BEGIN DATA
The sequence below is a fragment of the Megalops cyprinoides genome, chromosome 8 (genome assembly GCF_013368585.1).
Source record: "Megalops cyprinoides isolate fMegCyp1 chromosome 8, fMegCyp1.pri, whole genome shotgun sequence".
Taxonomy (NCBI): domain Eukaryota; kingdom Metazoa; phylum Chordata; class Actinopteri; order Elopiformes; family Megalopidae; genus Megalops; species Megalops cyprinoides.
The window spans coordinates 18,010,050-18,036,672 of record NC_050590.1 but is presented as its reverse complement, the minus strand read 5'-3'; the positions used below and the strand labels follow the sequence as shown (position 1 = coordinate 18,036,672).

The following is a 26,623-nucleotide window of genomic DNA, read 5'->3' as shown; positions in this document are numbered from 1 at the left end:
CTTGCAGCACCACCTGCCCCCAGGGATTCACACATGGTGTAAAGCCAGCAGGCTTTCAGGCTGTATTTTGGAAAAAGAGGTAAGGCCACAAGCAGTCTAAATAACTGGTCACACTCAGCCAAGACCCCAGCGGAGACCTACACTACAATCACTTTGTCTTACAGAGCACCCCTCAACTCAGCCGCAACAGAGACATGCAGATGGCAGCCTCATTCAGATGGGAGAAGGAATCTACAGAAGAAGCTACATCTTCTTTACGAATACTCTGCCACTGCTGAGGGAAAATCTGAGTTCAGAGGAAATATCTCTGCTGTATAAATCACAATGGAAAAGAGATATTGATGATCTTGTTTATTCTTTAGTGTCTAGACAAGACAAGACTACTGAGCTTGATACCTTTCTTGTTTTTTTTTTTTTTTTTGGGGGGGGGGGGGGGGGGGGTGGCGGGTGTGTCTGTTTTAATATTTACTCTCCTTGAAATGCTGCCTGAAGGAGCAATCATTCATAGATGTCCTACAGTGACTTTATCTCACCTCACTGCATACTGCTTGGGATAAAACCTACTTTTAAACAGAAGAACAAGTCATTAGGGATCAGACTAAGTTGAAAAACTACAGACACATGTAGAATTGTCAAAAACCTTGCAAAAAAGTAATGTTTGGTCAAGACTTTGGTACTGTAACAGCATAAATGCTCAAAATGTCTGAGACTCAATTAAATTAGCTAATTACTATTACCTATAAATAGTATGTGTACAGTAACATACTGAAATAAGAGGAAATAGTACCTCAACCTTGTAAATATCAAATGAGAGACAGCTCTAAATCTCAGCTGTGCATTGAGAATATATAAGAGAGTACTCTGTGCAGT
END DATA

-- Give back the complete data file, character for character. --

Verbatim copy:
The sequence below is a fragment of the Megalops cyprinoides genome, chromosome 8 (genome assembly GCF_013368585.1).
Source record: "Megalops cyprinoides isolate fMegCyp1 chromosome 8, fMegCyp1.pri, whole genome shotgun sequence".
Taxonomy (NCBI): domain Eukaryota; kingdom Metazoa; phylum Chordata; class Actinopteri; order Elopiformes; family Megalopidae; genus Megalops; species Megalops cyprinoides.
The window spans coordinates 18,010,050-18,036,672 of record NC_050590.1 but is presented as its reverse complement, the minus strand read 5'-3'; the positions used below and the strand labels follow the sequence as shown (position 1 = coordinate 18,036,672).

The following is a 26,623-nucleotide window of genomic DNA, read 5'->3' as shown; positions in this document are numbered from 1 at the left end:
CTTGCAGCACCACCTGCCCCCAGGGATTCACACATGGTGTAAAGCCAGCAGGCTTTCAGGCTGTATTTTGGAAAAAGAGGTAAGGCCACAAGCAGTCTAAATAACTGGTCACACTCAGCCAAGACCCCAGCGGAGACCTACACTACAATCACTTTGTCTTACAGAGCACCCCTCAACTCAGCCGCAACAGAGACATGCAGATGGCAGCCTCATTCAGATGGGAGAAGGAATCTACAGAAGAAGCTACATCTTCTTTACGAATACTCTGCCACTGCTGAGGGAAAATCTGAGTTCAGAGGAAATATCTCTGCTGTATAAATCACAATGGAAAAGAGATATTGATGATCTTGTTTATTCTTTAGTGTCTAGACAAGACAAGACTACTGAGCTTGATACCTTTCTTGTTTTTTTTTTTTTTTTTGGGGGGGGGGGGGGGGGGGGTGGCGGGTGTGTCTGTTTTAATATTTACTCTCCTTGAAATGCTGCCTGAAGGAGCAATCATTCATAGATGTCCTACAGTGACTTTATCTCACCTCACTGCATACTGCTTGGGATAAAACCTACTTTTAAACAGAAGAACAAGTCATTAGGGATCAGACTAAGTTGAAAAACTACAGACACATGTAGAATTGTCAAAAACCTTGCAAAAAAGTAATGTTTGGTCAAGACTTTGGTACTGTAACAGCATAAATGCTCAAAATGTCTGAGACTCAATTAAATTAGCTAATTACTATTACCTATAAATAGTATGTGTACAGTAACATACTGAAATAAGAGGAAATAGTACCTCAACCTTGTAAATATCAAATGAGAGACAGCTCTAAATCTCAGCTGTGCATTGAGAATATATAAGAGAGTACTCTGTGCAGT